The above test frequencies are the receive/talkaround test frequencies, the transmit frequencies are not shown but are 39MHz lower from the receive- this is the 900MHz commercial band repeater input range. It is very easy to modify these frequencies in the saved .DAT file when you look at how they are saved. Using the Hex editor of your choice, I use HexEdit open a TK-981 or TK-481 saved .DAT file and look at line 170, that is the starting point in the file where the test frequencies are. On line 170 pictured below we see our test frequencies:

981testfreq

Our first test frequency is seen on line 170: 00 25 50 93 is the Receive and TA frequency and then we see 00 25 60 89 which is the transmit frequency. This corresponds to 935.0250MHz and 896.0250MHz our channel 1 test frequency.

Our second test frequency is seen on line 170 and continues on to line 180 which is 00 50 50 93 and 00 50 60 89 or our channel 2 test frequency of 935.0500MHz and 896.0500MHz.

Our third test frequency is seen on line 180 and continues on to line 190 which is 00 00 80 93 and 00 00 90 89 which is our channel 3 test frequency of 938.0000MHz and 899.0000MHz.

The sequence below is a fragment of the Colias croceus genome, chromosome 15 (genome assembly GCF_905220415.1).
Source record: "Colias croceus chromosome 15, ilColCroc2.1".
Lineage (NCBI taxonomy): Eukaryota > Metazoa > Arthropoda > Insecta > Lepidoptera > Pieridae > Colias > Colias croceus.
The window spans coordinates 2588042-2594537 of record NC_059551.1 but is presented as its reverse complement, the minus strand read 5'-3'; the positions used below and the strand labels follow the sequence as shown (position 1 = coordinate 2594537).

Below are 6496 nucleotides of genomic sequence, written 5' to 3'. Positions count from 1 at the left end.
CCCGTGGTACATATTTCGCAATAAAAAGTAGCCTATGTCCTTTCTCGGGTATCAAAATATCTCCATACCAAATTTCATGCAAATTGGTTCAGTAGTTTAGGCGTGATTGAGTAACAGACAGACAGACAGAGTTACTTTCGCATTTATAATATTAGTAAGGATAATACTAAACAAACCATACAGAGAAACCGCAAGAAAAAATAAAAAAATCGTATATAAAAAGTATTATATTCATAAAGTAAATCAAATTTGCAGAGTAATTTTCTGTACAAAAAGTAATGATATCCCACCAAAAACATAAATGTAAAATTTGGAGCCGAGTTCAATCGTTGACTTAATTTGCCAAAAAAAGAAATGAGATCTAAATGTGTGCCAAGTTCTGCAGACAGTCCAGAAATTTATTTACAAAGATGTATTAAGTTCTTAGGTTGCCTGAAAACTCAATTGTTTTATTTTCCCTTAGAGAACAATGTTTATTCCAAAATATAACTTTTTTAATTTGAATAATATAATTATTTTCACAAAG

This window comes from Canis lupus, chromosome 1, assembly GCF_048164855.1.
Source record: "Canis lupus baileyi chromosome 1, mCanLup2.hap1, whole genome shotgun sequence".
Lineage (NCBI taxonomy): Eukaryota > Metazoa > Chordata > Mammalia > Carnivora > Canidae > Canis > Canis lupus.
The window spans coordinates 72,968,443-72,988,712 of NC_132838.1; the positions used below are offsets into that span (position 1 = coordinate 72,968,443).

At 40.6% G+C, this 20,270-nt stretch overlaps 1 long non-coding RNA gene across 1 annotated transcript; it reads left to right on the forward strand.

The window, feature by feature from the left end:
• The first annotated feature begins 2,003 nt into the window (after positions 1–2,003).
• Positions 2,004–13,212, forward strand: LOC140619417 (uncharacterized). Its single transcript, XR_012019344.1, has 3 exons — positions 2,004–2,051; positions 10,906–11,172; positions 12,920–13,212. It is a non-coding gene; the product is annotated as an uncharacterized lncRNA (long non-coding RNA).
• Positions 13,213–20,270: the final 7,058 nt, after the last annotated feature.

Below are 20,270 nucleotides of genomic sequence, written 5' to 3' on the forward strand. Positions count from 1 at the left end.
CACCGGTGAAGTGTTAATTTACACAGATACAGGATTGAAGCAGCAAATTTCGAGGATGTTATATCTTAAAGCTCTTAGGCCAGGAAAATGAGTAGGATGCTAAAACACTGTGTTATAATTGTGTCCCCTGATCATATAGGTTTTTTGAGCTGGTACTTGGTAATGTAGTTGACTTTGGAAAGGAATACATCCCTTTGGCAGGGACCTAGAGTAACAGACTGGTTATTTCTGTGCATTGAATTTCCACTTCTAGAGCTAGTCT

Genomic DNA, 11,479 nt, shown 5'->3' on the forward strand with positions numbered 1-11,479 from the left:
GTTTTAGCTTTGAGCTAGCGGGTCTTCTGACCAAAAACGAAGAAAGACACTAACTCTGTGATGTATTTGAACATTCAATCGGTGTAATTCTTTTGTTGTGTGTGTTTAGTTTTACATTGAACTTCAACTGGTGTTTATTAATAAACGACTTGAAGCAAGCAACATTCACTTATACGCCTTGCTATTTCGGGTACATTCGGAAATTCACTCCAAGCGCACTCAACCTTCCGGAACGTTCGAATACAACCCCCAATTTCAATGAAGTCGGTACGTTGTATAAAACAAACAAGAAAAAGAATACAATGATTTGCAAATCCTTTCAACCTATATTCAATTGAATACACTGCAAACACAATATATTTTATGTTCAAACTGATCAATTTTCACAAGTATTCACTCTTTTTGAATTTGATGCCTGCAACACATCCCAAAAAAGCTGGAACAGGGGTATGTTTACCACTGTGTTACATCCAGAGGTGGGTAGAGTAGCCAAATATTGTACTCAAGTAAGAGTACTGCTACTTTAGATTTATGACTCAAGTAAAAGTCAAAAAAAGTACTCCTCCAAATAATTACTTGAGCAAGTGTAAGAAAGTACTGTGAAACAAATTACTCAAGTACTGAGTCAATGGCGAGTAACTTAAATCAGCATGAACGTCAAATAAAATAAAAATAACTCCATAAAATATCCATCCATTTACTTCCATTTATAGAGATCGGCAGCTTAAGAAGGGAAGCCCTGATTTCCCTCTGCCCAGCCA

Our fourth test frequency is seen on line 190 which is 00 25 80 93 and 00 25 90 89 which is 938.0250MHz and 899.0250MHz our channel 4 test frequency.

Now that we see how the test frequencies are saved we can edit them with our Hex editor and save the file. Open the .DAT file with your Hex editor and edit the test frequencies with whatever frequencies you would like by changing the Hex.
Here are some examples of what amateur frequencies would be:

927.0125MHz would be 50 12 70 92 and the transmit frequency of 902.0125MHz would be 50 12 20 90

927.9875MHz would be 50 87 79 92 and the transmit frequency of 902.9875 would be 50 87 29 90

927.5000MHz would be 00 00 75 92 and the transmit frequency of 902.5000MHz would be 00 00 25 90

If you are going to change the filters and adjust the VCO to receive at 918.0000MHz then 00 00 80 91 would be the receive and the transmit would be 12MHz down or 906.0000MHz which is 00 00 60 90

 

 

 

TK-981 Copy and Paste Feature in KPG-49D Versions 4.xx

This feature is very handy for changing and modifing any saved .dat file in KPG-49D version 4.xx (Windows based versions) for your Version 1 or 2 TK-981. This feature allows you to move around a frequency to another System/Group without having to re-run KW900EZP.exe each time. See steps/images below for further details: